Out of all of the widely abused prescription drugs, opioids are undoubtedly the most heavily abused, however, benzodiazepines are a close second. Many experts and medical professionals agree that the next drug epidemic the United States will experience is a benzodiazepine epidemic.
Both opioid and benzodiazepine abuse are so worrisome because these drugs lead to physical dependency and painful withdrawal symptoms. Although prescription drug detox programs can help patients manage their withdrawal symptoms, many people are reluctant to seek help for drug and alcohol addiction so they continue using to avoid going into withdrawal.
Prescription Drug Addiction
One-third of Americans know someone who is addicted to, in recovery from, or overdosed on drugs and/or alcohol. Chances are, you know someone who is struggling with this very problem (it might even be you). So how do you know if a family member or friend is addicted to prescription drugs and needs detox?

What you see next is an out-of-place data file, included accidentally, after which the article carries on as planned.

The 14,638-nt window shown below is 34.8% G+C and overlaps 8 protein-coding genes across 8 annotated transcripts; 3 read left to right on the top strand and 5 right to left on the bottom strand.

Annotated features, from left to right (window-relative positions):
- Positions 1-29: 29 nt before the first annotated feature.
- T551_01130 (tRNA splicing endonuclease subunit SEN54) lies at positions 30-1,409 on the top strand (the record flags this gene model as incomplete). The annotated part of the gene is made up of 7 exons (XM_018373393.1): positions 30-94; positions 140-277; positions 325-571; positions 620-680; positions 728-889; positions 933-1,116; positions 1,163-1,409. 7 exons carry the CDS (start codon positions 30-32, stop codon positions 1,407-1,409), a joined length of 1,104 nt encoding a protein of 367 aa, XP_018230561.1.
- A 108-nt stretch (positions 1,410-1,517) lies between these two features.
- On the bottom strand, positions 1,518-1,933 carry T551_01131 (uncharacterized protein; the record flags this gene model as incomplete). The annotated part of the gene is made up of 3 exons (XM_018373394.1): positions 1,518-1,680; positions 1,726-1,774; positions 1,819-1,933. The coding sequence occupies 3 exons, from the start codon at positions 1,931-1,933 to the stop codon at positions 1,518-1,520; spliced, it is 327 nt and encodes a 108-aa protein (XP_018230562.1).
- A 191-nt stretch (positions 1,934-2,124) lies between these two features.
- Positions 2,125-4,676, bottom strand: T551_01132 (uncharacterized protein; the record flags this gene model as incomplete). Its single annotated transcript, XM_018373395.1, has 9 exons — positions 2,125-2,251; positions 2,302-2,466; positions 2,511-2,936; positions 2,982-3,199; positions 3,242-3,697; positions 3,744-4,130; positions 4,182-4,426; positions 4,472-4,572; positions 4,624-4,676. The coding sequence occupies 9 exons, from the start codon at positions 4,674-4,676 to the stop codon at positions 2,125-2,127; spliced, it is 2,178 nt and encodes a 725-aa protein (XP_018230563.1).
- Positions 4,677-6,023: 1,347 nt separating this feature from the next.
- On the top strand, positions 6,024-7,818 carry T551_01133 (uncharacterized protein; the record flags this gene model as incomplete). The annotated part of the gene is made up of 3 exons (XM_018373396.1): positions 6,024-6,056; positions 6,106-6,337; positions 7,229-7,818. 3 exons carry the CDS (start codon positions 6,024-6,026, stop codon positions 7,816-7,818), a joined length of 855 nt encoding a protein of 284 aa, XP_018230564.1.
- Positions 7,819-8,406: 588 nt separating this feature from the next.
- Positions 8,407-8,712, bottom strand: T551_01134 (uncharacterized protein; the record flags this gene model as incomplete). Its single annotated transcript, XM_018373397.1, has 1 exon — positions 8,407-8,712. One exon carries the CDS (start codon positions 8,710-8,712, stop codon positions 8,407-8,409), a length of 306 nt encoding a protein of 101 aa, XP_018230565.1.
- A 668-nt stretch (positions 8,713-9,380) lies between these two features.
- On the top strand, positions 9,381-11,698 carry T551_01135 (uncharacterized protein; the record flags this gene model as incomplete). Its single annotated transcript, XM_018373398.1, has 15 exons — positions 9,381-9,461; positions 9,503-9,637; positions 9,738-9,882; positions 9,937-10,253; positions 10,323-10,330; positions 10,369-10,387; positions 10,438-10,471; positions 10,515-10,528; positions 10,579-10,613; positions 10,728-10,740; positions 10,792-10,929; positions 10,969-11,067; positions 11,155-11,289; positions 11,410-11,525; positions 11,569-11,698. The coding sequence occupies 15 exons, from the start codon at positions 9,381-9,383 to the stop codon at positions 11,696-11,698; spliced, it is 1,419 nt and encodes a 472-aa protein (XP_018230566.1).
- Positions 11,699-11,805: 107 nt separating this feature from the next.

When addiction occurs, individuals typically display particular signs and symptoms at one point or another. Usually, these symptoms get worse over time as a person’s substance abuse progresses. When a person is addicted to prescription drugs, he or she typically:
- Becomes defensive and/or combative when his or her use is questioned by others
- Withdraws from friends, family, and loved ones
- No longer engages in previously enjoyed activities
- Lacks responsibility in many or all areas of his or her life
- Suffers consequences related to their prescription drug use but continue to use anyway